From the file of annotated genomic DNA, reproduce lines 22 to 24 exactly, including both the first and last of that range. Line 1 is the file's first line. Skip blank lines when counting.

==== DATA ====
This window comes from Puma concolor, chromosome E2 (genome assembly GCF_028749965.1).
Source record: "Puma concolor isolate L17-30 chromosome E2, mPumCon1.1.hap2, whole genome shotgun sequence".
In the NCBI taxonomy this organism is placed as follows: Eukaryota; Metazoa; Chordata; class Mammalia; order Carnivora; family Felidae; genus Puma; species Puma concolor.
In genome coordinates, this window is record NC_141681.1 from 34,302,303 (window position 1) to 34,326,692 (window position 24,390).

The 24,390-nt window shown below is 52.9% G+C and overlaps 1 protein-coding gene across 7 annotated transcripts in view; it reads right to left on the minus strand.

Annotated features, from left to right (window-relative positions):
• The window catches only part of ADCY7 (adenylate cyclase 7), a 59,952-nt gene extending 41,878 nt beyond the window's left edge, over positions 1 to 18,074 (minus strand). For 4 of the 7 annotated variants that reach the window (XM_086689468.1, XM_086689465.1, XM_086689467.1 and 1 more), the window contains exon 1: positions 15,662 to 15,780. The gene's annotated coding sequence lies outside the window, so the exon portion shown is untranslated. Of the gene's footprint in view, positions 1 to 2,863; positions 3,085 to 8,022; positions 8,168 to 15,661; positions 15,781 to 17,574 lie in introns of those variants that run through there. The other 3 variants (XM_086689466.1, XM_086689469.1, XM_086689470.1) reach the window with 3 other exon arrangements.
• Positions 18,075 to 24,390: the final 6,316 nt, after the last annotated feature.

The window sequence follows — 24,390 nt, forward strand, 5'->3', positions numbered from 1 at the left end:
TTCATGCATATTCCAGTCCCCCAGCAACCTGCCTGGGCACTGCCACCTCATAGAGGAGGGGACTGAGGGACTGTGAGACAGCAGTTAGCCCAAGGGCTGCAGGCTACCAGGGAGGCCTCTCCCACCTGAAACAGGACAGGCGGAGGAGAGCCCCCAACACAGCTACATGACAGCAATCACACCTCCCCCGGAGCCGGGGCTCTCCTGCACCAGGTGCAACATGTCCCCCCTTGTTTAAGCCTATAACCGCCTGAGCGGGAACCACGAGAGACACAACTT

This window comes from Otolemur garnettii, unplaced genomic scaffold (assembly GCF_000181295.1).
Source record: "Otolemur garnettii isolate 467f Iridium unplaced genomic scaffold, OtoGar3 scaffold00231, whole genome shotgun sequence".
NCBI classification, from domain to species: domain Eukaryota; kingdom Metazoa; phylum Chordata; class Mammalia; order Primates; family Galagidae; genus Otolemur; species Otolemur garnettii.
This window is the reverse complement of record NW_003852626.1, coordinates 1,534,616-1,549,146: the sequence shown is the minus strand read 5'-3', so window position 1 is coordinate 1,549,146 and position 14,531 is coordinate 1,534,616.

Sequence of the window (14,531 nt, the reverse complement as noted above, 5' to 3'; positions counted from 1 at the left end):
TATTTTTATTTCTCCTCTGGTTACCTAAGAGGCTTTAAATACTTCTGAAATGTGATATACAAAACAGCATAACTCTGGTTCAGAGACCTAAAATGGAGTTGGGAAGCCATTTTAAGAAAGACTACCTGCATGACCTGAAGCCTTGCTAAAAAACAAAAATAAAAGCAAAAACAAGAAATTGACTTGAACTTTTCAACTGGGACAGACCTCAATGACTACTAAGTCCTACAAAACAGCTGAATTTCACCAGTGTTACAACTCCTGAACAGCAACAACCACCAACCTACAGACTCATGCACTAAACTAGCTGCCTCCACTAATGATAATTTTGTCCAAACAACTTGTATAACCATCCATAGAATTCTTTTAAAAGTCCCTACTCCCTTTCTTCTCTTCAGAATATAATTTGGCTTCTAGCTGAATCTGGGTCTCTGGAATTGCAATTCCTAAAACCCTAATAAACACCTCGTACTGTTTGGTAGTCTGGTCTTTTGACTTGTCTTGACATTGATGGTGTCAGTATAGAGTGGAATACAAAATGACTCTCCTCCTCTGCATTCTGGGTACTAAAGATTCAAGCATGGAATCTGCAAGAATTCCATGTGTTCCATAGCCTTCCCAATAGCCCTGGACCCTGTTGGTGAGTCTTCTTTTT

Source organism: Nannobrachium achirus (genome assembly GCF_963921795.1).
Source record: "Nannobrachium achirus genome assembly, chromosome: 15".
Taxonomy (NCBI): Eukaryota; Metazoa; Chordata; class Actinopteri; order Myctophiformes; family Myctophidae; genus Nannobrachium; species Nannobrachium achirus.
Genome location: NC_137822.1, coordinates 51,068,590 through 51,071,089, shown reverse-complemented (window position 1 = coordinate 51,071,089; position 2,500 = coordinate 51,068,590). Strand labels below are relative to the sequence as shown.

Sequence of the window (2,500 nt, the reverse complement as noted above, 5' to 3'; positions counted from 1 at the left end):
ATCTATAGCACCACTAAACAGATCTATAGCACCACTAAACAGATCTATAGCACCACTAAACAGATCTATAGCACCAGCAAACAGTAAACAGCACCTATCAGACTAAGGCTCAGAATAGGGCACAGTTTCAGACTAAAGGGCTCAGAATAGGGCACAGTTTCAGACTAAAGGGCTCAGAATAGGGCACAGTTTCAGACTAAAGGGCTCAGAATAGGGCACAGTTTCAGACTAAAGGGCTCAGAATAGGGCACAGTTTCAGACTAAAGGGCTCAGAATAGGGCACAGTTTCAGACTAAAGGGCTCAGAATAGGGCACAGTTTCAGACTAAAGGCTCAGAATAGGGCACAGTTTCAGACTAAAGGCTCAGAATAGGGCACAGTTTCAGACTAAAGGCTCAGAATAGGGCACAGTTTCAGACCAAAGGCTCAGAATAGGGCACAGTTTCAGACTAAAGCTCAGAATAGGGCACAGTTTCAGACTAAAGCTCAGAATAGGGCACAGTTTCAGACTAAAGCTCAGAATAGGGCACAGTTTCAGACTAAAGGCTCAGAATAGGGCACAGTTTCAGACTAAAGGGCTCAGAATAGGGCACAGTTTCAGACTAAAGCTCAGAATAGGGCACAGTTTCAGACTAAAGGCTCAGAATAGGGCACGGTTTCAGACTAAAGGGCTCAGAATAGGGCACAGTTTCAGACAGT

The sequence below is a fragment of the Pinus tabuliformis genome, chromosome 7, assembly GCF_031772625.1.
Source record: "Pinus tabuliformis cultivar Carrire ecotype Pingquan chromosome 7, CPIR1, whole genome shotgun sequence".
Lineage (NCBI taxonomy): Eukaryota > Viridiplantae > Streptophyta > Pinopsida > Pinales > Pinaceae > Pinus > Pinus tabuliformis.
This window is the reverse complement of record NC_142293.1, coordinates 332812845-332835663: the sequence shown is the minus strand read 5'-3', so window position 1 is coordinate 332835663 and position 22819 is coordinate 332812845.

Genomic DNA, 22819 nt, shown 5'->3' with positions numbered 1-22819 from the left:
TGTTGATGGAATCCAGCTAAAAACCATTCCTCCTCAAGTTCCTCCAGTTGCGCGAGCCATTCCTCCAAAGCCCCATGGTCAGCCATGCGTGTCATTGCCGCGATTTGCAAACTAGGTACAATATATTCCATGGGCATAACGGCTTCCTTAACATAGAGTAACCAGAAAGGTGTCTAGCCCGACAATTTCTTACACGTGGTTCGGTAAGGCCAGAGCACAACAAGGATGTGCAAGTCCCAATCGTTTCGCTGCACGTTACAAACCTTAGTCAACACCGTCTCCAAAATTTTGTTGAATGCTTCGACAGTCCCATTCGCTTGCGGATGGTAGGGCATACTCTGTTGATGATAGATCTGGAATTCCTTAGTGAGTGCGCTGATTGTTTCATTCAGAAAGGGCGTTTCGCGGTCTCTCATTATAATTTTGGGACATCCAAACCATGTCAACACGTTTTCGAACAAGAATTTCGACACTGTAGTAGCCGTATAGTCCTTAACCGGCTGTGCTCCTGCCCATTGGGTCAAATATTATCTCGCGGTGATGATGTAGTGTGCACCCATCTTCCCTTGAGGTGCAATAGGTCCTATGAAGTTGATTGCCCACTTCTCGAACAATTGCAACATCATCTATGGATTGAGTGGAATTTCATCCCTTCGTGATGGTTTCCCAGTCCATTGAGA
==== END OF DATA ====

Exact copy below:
ATCTATAGCACCACTAAACAGATCTATAGCACCACTAAACAGATCTATAGCACCACTAAACAGATCTATAGCACCAGCAAACAGTAAACAGCACCTATCAGACTAAGGCTCAGAATAGGGCACAGTTTCAGACTAAAGGGCTCAGAATAGGGCACAGTTTCAGACTAAAGGGCTCAGAATAGGGCACAGTTTCAGACTAAAGGGCTCAGAATAGGGCACAGTTTCAGACTAAAGGGCTCAGAATAGGGCACAGTTTCAGACTAAAGGGCTCAGAATAGGGCACAGTTTCAGACTAAAGGGCTCAGAATAGGGCACAGTTTCAGACTAAAGGCTCAGAATAGGGCACAGTTTCAGACTAAAGGCTCAGAATAGGGCACAGTTTCAGACTAAAGGCTCAGAATAGGGCACAGTTTCAGACCAAAGGCTCAGAATAGGGCACAGTTTCAGACTAAAGCTCAGAATAGGGCACAGTTTCAGACTAAAGCTCAGAATAGGGCACAGTTTCAGACTAAAGCTCAGAATAGGGCACAGTTTCAGACTAAAGGCTCAGAATAGGGCACAGTTTCAGACTAAAGGGCTCAGAATAGGGCACAGTTTCAGACTAAAGCTCAGAATAGGGCACAGTTTCAGACTAAAGGCTCAGAATAGGGCACGGTTTCAGACTAAAGGGCTCAGAATAGGGCACAGTTTCAGACAGT

The sequence below is a fragment of the Pinus tabuliformis genome, chromosome 7, assembly GCF_031772625.1.
Source record: "Pinus tabuliformis cultivar Carrire ecotype Pingquan chromosome 7, CPIR1, whole genome shotgun sequence".